Crown, 2012 (2012)
Read an Excerpt
Reviewed by Bob Walch
ire was a constant danger in the settlements that sprang up in California during the Gold Rush period but never was it as great a threat as it was to San Francisco in the 1800s. Because of the wooden structures, lack of firefighting equipment, and a haphazard water supply, once a fire started it would be fanned by the winds coming off the bay and within minutes become a raging conflagration that could destroy block upon block of the city.
, Robert Graysmith focuses on a period in the city's early history when a mysterious serial arsonist known as
set San Francisco ablaze six times over a period of eighteen months.
n a city as easy to rebuild as it was to burn down, the merchants and residents quickly resurrected the torched areas each time the arsonist struck.
n this captivating tale Graysmith reconstructs the period, introduces some of the key personages who played roles in San Francisco's volunteer fire companies, and discusses the measures taken to bring
ou'll meet wealthy politicians and businessmen such as David C. Broderick and Sam Brannan, rogues and brawlers like Billy Mulligan, James '
' Sullivan and Dutch Charley Duane, plus the fire companies' darling, Eliza '
f course, the real Tom Sawyer plays a pivotal role in the story as does Mark Twain and, to a lesser degree, fellow writer Bret Harte.
t is estimated that in the six fires between December 24, 1849, and June 22, 1851, San Francisco lost three thousand structures with a loss of $25 million of uninsured real estate and $44 million of personal valuables.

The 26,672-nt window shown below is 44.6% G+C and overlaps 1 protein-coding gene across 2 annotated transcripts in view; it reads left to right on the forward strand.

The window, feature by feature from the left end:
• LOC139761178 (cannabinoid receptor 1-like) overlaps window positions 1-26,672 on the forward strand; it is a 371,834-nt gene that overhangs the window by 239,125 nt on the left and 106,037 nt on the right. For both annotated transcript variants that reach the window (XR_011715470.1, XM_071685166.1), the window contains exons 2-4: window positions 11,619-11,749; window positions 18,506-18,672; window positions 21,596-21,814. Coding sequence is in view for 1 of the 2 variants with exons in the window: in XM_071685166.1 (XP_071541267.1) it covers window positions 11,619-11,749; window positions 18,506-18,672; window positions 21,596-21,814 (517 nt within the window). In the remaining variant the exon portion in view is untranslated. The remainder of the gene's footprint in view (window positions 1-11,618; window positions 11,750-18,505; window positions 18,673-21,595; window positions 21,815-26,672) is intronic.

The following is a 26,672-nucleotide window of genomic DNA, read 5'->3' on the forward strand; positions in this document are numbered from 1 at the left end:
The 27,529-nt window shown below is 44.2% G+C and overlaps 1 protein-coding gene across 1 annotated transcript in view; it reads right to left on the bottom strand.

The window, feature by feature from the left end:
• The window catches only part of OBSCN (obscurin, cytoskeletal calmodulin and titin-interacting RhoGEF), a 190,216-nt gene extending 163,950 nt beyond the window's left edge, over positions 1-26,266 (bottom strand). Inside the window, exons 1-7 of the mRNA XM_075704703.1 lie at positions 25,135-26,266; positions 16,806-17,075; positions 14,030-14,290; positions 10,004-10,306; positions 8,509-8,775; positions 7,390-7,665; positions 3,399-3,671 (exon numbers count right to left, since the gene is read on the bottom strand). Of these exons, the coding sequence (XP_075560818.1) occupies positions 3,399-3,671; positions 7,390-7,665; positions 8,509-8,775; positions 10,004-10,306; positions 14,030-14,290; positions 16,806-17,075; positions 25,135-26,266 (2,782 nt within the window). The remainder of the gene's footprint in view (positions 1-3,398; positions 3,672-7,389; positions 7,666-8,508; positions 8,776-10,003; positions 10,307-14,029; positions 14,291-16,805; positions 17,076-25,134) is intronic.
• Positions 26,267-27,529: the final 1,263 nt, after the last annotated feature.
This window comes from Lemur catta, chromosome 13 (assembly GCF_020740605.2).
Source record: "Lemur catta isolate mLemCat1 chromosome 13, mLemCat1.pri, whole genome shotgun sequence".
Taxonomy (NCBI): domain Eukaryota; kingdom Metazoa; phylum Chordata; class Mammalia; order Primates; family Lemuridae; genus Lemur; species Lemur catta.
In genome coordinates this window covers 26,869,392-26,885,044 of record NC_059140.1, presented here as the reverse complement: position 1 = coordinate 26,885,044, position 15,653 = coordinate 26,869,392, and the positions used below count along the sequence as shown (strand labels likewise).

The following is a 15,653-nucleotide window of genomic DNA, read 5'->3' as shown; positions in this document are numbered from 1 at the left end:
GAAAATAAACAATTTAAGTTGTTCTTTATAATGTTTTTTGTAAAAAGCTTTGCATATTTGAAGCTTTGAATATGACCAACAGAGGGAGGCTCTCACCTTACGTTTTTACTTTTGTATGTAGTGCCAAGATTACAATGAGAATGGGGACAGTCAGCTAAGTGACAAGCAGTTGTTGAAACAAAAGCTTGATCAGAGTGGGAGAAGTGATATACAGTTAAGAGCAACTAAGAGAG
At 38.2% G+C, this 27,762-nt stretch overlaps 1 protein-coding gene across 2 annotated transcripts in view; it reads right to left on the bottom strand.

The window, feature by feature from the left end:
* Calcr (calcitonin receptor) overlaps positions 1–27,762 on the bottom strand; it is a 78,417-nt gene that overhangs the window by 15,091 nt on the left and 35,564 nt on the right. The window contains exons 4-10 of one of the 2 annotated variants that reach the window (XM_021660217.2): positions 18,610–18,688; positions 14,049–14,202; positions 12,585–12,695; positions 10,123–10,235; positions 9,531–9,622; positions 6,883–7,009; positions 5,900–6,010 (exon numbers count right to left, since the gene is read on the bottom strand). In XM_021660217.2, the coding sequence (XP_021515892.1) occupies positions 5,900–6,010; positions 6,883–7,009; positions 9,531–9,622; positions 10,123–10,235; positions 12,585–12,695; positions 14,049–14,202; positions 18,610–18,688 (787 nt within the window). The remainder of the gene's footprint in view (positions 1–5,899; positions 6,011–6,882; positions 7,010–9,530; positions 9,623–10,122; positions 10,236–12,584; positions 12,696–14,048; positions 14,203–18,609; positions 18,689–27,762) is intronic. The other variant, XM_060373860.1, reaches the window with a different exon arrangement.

he bulk of this book is devoted to these fires and the men, including Tom Sawyer, who fought them. Only a small portion of the narrative addresses Mark Twain and his friendship with Sawyer. The reader will discover that many people, including Sawyer himself, believe this San Franciscan did lend his name to Twain's famous, fictional character, but don't expect a lengthy discussion concerning the antecedents of the literary Tom Sawyer.
ikewise, you'll learn a bit about Twain's days residing in San Francisco, but keep in mind this is just a small interlude in the author's lengthy life. You'll probably learn more by reading Twain's
, the account of his life in Nevada, California and a brief trip to the Sandwich Islands (Hawaii).
f you want to learn more about the rough and tumble, chaotic days of San Francisco in the mid-nineteenth century, by all means read this book; you'll enjoy it.
ut, on the other hand, if you expect to discover new insights into Mark Twain and his creation of the character of Tom Sawyer, don't waste your time!
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